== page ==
44’s Account Director, Sam Docking, explores the importance of listening and why she’s all ears.

Samantha. For those of us at a certain age, we may have been named after the nose-twitching heroine from the US TV-show Bewitched. Or, more recently, after the uber-confident character Samantha Jones from Sex and the City.

But did you know that the name Samantha means to listen well? For this reason, listening is a skill I’ve always thought I should be naturally good at. It’s one I’ve not only been honing over the years, but actively encouraging in my day-to-day work with our clients.

The importance of listening

At 44 Communications, our comms specialists all know how important it is to listen to employees. It’s a skill every good communicator needs to have in their toolkit. And, proving that they’re listening to our advice, it’s something we’re increasingly being asked by clients to apply before we develop a communications solution. As Patrick Williams states in the Gower Handbook of Internal Communication: “All successful communication begins with one and the same act: listening.”

Whether that be in a one-to-one interview, a senior leadership workshop or in the form of a focus group, listening is simply the best way to do a temperature check on how colleagues are feeling. Are they clear on the company’s strategy? Are they getting what they need from internal communications? What is the best way to reach them? And with hybrid working here to stay, do they feel connected and engaged? According to Forbes, 74% of employees said they are more effective at their job when they feel heard.

Of course, it’s not just about hearing what’s said, it’s about making sure colleagues feel listened to. Listening is often the best way to read people’s immediate reactions to the current landscape. Building employee feedback into a recommendations report or specific communications solution means you’re already halfway to achieving better engagement. The recent Institute of Internal Communications’ IC Index states: “Many employees aren’t convinced that their organisation is listening to them, or that they’ll see positive action on the feedback they provide. Staff surveys alone won’t get the job done. Regular listening and manager feedback is essential for hitting high levels of positivity.” So, if your people are going to take the time to give you their opinions, it’s good manners, and even better communications process, to make sure they know you heard them.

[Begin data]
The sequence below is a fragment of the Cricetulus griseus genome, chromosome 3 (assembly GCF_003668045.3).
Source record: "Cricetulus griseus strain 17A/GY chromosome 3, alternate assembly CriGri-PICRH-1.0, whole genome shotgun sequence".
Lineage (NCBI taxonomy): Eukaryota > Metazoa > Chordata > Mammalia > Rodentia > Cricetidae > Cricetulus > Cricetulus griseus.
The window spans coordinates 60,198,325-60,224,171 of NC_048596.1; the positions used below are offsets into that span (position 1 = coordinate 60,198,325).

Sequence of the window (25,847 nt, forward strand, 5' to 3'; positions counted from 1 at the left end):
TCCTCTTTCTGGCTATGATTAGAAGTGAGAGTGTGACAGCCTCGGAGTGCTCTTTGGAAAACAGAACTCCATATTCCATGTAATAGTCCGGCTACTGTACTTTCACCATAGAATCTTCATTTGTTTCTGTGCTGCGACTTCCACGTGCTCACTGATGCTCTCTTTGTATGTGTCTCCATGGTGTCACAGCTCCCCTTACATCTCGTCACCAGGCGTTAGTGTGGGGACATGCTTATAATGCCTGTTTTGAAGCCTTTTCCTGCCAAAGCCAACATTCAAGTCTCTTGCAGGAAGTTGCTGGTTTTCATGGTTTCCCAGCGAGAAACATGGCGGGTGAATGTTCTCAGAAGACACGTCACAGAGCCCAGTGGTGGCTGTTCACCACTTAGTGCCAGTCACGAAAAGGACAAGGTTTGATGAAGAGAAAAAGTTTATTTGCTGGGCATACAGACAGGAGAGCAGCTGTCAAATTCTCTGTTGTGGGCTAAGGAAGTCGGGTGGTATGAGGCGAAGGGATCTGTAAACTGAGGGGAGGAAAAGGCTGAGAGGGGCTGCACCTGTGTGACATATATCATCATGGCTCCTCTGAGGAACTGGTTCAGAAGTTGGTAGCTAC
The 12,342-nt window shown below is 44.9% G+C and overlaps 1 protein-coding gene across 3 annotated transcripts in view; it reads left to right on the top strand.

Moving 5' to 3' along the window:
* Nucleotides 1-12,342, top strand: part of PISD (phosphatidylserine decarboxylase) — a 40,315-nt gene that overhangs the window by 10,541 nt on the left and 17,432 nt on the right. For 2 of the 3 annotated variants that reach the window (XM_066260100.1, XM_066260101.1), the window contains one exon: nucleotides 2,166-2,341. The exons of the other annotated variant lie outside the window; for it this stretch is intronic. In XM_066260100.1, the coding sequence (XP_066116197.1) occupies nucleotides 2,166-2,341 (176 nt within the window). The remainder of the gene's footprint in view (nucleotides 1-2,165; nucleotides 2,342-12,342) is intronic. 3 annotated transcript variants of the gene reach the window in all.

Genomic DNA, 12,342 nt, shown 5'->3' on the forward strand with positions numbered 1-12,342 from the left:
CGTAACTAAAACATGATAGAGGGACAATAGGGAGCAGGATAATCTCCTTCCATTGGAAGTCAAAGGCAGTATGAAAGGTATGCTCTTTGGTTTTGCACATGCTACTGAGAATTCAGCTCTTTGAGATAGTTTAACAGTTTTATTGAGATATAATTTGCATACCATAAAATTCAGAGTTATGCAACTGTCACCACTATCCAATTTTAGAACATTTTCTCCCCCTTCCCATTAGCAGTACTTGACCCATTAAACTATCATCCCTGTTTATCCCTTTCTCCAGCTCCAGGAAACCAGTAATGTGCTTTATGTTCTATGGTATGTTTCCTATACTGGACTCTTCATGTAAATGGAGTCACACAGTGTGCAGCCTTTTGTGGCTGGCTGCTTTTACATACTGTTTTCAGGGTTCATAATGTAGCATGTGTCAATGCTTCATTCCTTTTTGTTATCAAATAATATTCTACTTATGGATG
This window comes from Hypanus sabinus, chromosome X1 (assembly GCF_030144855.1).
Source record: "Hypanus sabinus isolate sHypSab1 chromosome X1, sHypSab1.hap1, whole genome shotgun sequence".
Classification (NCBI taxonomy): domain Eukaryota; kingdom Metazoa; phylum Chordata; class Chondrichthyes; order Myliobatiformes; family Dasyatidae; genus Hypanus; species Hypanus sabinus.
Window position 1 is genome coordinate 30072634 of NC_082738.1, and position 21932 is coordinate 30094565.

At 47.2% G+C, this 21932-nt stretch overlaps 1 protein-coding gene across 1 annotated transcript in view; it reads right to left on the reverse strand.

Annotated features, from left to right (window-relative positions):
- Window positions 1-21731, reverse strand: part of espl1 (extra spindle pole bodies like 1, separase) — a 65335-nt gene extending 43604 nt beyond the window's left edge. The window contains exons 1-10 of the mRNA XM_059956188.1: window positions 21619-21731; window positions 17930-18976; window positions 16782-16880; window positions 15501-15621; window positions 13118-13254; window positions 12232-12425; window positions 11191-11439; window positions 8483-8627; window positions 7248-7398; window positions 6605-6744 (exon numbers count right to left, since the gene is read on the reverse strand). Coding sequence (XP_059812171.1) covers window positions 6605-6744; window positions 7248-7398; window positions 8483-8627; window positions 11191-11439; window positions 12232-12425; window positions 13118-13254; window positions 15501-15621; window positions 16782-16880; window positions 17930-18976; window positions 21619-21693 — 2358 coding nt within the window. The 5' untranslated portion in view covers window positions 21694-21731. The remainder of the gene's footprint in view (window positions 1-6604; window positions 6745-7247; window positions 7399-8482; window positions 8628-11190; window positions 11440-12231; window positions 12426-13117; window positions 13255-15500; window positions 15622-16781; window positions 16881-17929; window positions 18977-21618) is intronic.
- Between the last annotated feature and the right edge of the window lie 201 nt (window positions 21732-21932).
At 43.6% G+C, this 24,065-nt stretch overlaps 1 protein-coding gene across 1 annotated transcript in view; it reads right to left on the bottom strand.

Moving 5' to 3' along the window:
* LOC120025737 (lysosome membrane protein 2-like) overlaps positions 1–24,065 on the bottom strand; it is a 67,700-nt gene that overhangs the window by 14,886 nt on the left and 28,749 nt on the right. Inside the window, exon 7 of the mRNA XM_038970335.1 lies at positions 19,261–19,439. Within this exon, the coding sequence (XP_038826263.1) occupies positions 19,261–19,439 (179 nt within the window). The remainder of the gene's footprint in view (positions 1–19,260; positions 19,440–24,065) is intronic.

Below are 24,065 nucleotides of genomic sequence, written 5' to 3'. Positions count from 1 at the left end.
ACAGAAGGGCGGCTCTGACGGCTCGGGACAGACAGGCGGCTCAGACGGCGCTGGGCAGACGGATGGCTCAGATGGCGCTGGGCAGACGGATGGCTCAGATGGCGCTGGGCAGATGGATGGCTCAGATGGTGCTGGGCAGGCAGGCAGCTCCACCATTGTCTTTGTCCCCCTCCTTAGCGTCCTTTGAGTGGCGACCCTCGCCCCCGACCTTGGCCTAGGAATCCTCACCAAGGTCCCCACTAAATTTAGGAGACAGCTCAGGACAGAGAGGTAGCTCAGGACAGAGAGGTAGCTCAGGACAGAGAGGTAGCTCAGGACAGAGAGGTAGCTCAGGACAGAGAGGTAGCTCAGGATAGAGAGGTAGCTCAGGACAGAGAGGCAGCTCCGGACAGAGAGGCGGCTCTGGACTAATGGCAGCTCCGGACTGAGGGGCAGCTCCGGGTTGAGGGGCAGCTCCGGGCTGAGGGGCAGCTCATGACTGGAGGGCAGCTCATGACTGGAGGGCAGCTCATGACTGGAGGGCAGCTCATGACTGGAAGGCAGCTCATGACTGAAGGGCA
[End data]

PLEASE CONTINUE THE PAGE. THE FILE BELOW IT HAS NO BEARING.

Don’t worry, we hear you

Creating the best environment for listening – and allowing people to feel heard – takes a bit of planning. Recently, for a regional police force, we spoke to around 60 officers and staff as part of a diversity and inclusion campaign, including those working on the frontline as well as others in senior ranking roles. This meant working with the scheduling team to ensure officers weren’t going to be whisked off to an emergency. Knowing these people were taking time to help us improve their communications, and in turn make it easier for them to do their jobs, is a surefire way to ensure you make the best use of every second with them.

For one of our charity partners, we spoke to a range of stakeholders across several locations to understand the best approach for a rebrand. The focus groups and interviews ensured colleagues and stakeholders were involved from the outset and felt listened to. This initial feedback played a major part in the concept designs and, when launched, colleagues and stakeholders loved the new look which will help boost the charity’s profile and reflect its mission.

And just last week, as part of a comms audit, we went into the depths of a pharmaceutical company to speak to their hardest-to-reach audience. This was not for the faint hearted, as the process required complex health and safety training and PPE which would have made Sex in the City’s Samantha shudder. But I believe just the simple act of making these individuals feel listened to means we’re already onto a winner.

In John Smythe’s The Chief Engagement Officer, he lists co-creation as one of the tasks that elevates communications from showing and telling, to something more compelling to the intended audience. Employees often have the best ideas. They just need the right forum to air them.

Unsure about how to listen to your employees? Then here’s our top tips for success:

  • Prepare, prepare, prepare. Be clear about what you are trying to achieve and the agenda/topics for the session so you can make the best use of the time. Conversations fly by and you need to keep your attendees focused.
  • Make sure you select the best method for the audience. One-to-one interviews may be better with the senior leadership team, while a small focus group could work better for representatives from a few departments at a similar level. To allow people to speak freely and feel comfortable, we recommend attendees are not scheduled in the same focus group as their line managers.
  • Always try to get the best representation from across the business so you can build up a true picture. And the trickier the audience, the harder you try. Finding a way to get the hardest to reach involved is vital, as they often feel the most unheard.
  • Actively listen. It’s a good idea to have a note taker so you can give the audience your full attention and steer the conversation without being too distracted with capturing outputs.
  • Don’t forget to feed back to those who got involved so they know you heard them.

If you would like to know more about listening to your employees or stakeholders, please get in touch. We’d love to hear what you have to say.